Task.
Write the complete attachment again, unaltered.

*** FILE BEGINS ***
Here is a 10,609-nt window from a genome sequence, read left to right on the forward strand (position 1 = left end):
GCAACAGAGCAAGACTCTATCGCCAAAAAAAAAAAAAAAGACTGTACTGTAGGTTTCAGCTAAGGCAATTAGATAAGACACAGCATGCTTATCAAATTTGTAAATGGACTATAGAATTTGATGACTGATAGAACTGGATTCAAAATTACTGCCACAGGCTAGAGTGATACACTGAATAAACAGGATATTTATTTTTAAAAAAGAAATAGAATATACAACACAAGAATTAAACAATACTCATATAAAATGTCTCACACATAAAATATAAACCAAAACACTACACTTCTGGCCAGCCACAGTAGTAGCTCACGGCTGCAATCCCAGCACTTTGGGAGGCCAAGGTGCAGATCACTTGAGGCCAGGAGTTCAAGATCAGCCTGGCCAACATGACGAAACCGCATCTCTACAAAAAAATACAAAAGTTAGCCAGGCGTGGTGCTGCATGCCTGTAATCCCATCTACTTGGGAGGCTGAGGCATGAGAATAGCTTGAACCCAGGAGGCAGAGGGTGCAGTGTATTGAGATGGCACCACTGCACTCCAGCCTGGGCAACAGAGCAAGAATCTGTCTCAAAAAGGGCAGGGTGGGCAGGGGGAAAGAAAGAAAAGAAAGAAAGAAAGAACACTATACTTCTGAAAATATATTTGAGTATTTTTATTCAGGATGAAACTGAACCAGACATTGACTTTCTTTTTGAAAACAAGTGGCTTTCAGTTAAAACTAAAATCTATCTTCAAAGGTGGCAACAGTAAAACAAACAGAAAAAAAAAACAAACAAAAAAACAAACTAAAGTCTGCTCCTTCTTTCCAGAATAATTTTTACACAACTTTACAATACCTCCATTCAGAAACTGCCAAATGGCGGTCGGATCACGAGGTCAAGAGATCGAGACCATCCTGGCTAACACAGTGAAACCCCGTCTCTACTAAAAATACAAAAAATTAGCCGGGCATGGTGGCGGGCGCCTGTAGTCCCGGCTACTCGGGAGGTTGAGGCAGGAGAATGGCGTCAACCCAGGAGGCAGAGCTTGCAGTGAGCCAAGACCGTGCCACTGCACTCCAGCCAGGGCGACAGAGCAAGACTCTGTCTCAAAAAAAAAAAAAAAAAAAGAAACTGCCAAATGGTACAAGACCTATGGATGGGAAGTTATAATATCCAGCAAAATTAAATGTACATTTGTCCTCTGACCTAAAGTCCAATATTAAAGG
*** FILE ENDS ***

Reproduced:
Here is a 10,609-nt window from a genome sequence, read left to right on the forward strand (position 1 = left end):
GCAACAGAGCAAGACTCTATCGCCAAAAAAAAAAAAAAAGACTGTACTGTAGGTTTCAGCTAAGGCAATTAGATAAGACACAGCATGCTTATCAAATTTGTAAATGGACTATAGAATTTGATGACTGATAGAACTGGATTCAAAATTACTGCCACAGGCTAGAGTGATACACTGAATAAACAGGATATTTATTTTTAAAAAAGAAATAGAATATACAACACAAGAATTAAACAATACTCATATAAAATGTCTCACACATAAAATATAAACCAAAACACTACACTTCTGGCCAGCCACAGTAGTAGCTCACGGCTGCAATCCCAGCACTTTGGGAGGCCAAGGTGCAGATCACTTGAGGCCAGGAGTTCAAGATCAGCCTGGCCAACATGACGAAACCGCATCTCTACAAAAAAATACAAAAGTTAGCCAGGCGTGGTGCTGCATGCCTGTAATCCCATCTACTTGGGAGGCTGAGGCATGAGAATAGCTTGAACCCAGGAGGCAGAGGGTGCAGTGTATTGAGATGGCACCACTGCACTCCAGCCTGGGCAACAGAGCAAGAATCTGTCTCAAAAAGGGCAGGGTGGGCAGGGGGAAAGAAAGAAAAGAAAGAAAGAAAGAACACTATACTTCTGAAAATATATTTGAGTATTTTTATTCAGGATGAAACTGAACCAGACATTGACTTTCTTTTTGAAAACAAGTGGCTTTCAGTTAAAACTAAAATCTATCTTCAAAGGTGGCAACAGTAAAACAAACAGAAAAAAAAAACAAACAAAAAAACAAACTAAAGTCTGCTCCTTCTTTCCAGAATAATTTTTACACAACTTTACAATACCTCCATTCAGAAACTGCCAAATGGCGGTCGGATCACGAGGTCAAGAGATCGAGACCATCCTGGCTAACACAGTGAAACCCCGTCTCTACTAAAAATACAAAAAATTAGCCGGGCATGGTGGCGGGCGCCTGTAGTCCCGGCTACTCGGGAGGTTGAGGCAGGAGAATGGCGTCAACCCAGGAGGCAGAGCTTGCAGTGAGCCAAGACCGTGCCACTGCACTCCAGCCAGGGCGACAGAGCAAGACTCTGTCTCAAAAAAAAAAAAAAAAAAAGAAACTGCCAAATGGTACAAGACCTATGGATGGGAAGTTATAATATCCAGCAAAATTAAATGTACATTTGTCCTCTGACCTAAAGTCCAATATTAAAGG